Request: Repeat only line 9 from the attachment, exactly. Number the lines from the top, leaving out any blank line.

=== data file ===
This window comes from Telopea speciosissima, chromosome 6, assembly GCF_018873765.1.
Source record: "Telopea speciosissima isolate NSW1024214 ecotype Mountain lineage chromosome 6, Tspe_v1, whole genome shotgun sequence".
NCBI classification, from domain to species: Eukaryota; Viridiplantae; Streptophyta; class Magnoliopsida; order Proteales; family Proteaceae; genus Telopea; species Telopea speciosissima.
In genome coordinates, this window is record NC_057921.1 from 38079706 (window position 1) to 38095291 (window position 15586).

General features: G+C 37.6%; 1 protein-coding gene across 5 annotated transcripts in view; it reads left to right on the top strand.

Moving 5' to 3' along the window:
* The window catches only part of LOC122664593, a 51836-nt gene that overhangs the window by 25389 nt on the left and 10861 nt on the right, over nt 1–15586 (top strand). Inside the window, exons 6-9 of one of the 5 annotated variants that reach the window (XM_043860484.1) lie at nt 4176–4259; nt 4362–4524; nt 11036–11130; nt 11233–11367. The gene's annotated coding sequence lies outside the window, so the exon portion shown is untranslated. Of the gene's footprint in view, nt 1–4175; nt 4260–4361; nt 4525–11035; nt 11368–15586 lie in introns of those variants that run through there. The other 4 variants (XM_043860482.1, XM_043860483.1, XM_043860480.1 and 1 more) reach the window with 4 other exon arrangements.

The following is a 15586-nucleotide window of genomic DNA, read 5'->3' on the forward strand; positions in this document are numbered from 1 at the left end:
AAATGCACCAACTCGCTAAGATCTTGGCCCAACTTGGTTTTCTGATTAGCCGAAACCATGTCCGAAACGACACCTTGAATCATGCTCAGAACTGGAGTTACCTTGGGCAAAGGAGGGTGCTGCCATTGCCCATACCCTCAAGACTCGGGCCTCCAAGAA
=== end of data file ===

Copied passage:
AAATGCACCAACTCGCTAAGATCTTGGCCCAACTTGGTTTTCTGATTAGCCGAAACCATGTCCGAAACGACACCTTGAATCATGCTCAGAACTGGAGTTACCTTGGGCAAAGGAGGGTGCTGCCATTGCCCATACCCTCAAGACTCGGGCCTCCAAGAA